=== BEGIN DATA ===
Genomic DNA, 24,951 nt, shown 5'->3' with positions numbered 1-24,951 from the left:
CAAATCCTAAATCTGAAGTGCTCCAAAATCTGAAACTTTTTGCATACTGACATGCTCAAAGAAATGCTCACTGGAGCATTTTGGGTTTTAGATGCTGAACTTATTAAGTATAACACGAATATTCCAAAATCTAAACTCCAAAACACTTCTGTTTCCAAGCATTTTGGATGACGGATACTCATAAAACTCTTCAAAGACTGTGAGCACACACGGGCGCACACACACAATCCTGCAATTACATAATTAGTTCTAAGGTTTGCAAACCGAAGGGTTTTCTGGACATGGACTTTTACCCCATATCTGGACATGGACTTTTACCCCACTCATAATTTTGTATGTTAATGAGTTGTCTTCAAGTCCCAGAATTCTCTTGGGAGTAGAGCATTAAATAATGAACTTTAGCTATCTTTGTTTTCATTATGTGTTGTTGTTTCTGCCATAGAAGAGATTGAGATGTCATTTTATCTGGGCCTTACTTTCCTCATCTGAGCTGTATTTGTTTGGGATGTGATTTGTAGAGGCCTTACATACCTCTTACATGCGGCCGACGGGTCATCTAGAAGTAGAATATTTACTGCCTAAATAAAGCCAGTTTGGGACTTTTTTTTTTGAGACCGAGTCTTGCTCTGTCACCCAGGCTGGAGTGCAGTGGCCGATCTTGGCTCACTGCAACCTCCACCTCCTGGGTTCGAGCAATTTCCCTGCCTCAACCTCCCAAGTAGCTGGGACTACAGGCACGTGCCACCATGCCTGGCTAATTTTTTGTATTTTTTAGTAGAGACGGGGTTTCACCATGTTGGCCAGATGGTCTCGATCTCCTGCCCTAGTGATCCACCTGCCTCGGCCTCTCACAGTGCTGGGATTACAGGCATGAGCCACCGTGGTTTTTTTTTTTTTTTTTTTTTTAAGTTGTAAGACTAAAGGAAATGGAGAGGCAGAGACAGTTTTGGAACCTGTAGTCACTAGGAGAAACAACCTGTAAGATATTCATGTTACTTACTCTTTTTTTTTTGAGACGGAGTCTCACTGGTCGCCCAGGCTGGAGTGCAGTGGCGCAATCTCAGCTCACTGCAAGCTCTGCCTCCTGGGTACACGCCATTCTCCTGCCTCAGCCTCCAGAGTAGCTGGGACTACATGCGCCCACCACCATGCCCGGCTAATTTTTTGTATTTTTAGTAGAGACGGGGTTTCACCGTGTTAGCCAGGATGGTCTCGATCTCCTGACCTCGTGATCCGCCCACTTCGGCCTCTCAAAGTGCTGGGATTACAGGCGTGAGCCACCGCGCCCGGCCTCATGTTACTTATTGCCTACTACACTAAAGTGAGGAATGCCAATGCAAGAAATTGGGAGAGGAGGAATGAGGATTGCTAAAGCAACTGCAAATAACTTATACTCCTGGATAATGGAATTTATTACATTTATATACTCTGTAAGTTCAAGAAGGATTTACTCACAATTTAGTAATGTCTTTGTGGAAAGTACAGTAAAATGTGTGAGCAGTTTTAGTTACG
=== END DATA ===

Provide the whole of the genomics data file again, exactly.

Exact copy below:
Genomic DNA, 24,951 nt, shown 5'->3' with positions numbered 1-24,951 from the left:
CAAATCCTAAATCTGAAGTGCTCCAAAATCTGAAACTTTTTGCATACTGACATGCTCAAAGAAATGCTCACTGGAGCATTTTGGGTTTTAGATGCTGAACTTATTAAGTATAACACGAATATTCCAAAATCTAAACTCCAAAACACTTCTGTTTCCAAGCATTTTGGATGACGGATACTCATAAAACTCTTCAAAGACTGTGAGCACACACGGGCGCACACACACAATCCTGCAATTACATAATTAGTTCTAAGGTTTGCAAACCGAAGGGTTTTCTGGACATGGACTTTTACCCCATATCTGGACATGGACTTTTACCCCACTCATAATTTTGTATGTTAATGAGTTGTCTTCAAGTCCCAGAATTCTCTTGGGAGTAGAGCATTAAATAATGAACTTTAGCTATCTTTGTTTTCATTATGTGTTGTTGTTTCTGCCATAGAAGAGATTGAGATGTCATTTTATCTGGGCCTTACTTTCCTCATCTGAGCTGTATTTGTTTGGGATGTGATTTGTAGAGGCCTTACATACCTCTTACATGCGGCCGACGGGTCATCTAGAAGTAGAATATTTACTGCCTAAATAAAGCCAGTTTGGGACTTTTTTTTTTGAGACCGAGTCTTGCTCTGTCACCCAGGCTGGAGTGCAGTGGCCGATCTTGGCTCACTGCAACCTCCACCTCCTGGGTTCGAGCAATTTCCCTGCCTCAACCTCCCAAGTAGCTGGGACTACAGGCACGTGCCACCATGCCTGGCTAATTTTTTGTATTTTTTAGTAGAGACGGGGTTTCACCATGTTGGCCAGATGGTCTCGATCTCCTGCCCTAGTGATCCACCTGCCTCGGCCTCTCACAGTGCTGGGATTACAGGCATGAGCCACCGTGGTTTTTTTTTTTTTTTTTTTTTTAAGTTGTAAGACTAAAGGAAATGGAGAGGCAGAGACAGTTTTGGAACCTGTAGTCACTAGGAGAAACAACCTGTAAGATATTCATGTTACTTACTCTTTTTTTTTTGAGACGGAGTCTCACTGGTCGCCCAGGCTGGAGTGCAGTGGCGCAATCTCAGCTCACTGCAAGCTCTGCCTCCTGGGTACACGCCATTCTCCTGCCTCAGCCTCCAGAGTAGCTGGGACTACATGCGCCCACCACCATGCCCGGCTAATTTTTTGTATTTTTAGTAGAGACGGGGTTTCACCGTGTTAGCCAGGATGGTCTCGATCTCCTGACCTCGTGATCCGCCCACTTCGGCCTCTCAAAGTGCTGGGATTACAGGCGTGAGCCACCGCGCCCGGCCTCATGTTACTTATTGCCTACTACACTAAAGTGAGGAATGCCAATGCAAGAAATTGGGAGAGGAGGAATGAGGATTGCTAAAGCAACTGCAAATAACTTATACTCCTGGATAATGGAATTTATTACATTTATATACTCTGTAAGTTCAAGAAGGATTTACTCACAATTTAGTAATGTCTTTGTGGAAAGTACAGTAAAATGTGTGAGCAGTTTTAGTTACG